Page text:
All four armed services, plus the Joint Chiefs of Staff (JCS) and the Department of Defense, have established history offices. These have multiple missions, from recording the history of the services and events in which they have participated to responding to inquiries from the heads of services and their supporting staffs to answering public inquiries and assisting in official and unofficial research. The U.S. Army's Center of Military History is a prime example: it has published works spanning the spectrum from unit lineages to its monumental 78‐volume history of the U.S. Army in World War II. The sister services have similar agencies, and all also have historical museum programs for preservation of artifacts and display for specific service and public education.
The armed forces also established programs for individual education. For example, during the commandancy of Gen. Alfred Gray (1987–1991), the U.S. Marine Corps set up a reading program for all Marines, from privates to generals. Most of this is rooted in history. The list is revised periodically, most recently in 1996. The other services, in various forms, have their own programs; for example, in 1995, students attending the U.S. Air Force's Air Command and Staff College received a reading list, history‐based, of 95 books.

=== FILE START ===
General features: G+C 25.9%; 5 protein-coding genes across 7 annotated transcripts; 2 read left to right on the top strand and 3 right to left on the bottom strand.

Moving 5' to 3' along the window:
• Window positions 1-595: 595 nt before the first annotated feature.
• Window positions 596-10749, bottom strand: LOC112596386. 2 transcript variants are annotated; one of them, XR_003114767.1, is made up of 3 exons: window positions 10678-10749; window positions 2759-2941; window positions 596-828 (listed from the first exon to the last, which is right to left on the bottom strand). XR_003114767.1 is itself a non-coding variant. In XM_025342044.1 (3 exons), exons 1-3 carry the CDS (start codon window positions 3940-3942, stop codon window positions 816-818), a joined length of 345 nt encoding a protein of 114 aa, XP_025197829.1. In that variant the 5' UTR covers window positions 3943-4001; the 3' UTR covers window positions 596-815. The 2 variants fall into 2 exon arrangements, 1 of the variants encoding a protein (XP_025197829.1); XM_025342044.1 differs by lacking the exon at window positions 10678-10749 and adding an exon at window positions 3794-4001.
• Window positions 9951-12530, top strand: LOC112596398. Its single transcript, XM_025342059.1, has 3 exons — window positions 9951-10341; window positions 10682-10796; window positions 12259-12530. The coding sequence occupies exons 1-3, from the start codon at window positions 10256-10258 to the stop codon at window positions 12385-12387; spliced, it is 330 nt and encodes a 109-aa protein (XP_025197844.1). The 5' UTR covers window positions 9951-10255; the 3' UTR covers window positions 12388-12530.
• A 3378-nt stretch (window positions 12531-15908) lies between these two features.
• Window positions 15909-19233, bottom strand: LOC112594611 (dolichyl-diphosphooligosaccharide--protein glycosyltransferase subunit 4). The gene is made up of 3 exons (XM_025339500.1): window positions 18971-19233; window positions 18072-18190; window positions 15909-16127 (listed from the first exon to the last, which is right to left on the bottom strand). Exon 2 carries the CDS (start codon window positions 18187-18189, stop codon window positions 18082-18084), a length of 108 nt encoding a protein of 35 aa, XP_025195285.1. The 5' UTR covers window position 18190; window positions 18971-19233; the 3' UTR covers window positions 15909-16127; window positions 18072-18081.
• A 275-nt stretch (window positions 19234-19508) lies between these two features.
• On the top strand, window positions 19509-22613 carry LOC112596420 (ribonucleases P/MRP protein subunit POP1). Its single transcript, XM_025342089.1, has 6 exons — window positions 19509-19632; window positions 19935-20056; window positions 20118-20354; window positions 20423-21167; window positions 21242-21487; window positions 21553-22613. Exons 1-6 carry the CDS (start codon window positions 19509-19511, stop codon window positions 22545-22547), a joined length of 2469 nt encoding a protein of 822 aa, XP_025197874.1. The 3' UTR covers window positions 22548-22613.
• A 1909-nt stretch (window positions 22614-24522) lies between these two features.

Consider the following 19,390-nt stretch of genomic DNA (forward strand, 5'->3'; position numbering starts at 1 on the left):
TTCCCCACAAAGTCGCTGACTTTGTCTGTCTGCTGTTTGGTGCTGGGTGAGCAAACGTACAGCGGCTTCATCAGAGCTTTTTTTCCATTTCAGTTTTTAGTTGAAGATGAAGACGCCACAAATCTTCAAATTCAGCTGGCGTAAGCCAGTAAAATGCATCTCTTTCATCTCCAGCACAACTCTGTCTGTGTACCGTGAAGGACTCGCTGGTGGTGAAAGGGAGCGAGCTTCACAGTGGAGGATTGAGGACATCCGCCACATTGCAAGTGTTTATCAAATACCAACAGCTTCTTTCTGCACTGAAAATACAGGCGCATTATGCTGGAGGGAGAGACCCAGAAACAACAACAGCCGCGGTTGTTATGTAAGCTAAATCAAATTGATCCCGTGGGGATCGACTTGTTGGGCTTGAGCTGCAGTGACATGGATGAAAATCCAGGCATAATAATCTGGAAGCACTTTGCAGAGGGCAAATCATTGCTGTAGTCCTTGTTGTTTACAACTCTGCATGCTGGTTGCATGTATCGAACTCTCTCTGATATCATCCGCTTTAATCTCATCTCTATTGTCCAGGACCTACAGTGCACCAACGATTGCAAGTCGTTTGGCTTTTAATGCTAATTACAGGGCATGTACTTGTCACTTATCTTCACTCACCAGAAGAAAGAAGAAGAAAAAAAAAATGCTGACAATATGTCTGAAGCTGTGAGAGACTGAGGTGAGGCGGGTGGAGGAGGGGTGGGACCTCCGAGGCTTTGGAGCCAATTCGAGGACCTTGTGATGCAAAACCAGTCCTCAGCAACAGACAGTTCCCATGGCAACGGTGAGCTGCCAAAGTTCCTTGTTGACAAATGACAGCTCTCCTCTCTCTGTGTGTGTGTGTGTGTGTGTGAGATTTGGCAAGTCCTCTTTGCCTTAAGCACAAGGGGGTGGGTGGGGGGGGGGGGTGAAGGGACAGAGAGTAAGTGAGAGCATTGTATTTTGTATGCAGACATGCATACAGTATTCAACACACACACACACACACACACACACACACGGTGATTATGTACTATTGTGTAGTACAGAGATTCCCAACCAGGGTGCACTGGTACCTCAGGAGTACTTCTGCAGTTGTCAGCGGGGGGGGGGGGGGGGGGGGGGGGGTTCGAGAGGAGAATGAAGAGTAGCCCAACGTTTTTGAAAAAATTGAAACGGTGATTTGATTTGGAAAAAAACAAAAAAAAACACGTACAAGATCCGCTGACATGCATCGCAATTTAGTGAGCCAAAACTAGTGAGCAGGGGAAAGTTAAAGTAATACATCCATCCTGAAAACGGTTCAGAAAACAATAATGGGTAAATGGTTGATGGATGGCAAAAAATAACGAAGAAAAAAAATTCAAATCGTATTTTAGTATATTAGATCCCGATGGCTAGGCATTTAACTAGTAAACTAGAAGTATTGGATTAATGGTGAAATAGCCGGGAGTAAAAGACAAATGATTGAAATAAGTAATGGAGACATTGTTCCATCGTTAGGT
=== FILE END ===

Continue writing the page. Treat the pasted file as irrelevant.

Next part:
However, a word of caution. Many professionals study history to “learn lessons.” Thucydides, still studied by the military, pioneered this approach in his history of the Peloponnesian War. But there is an inherent temptation here to use the past to prove a point or theory. This dilemma was addressed decades ago, when the Prussian general Paul Bronsart von Schellendorf commented: “It is well known that military history, when superficially studied, will furnish arguments in support of any theory or opinion.”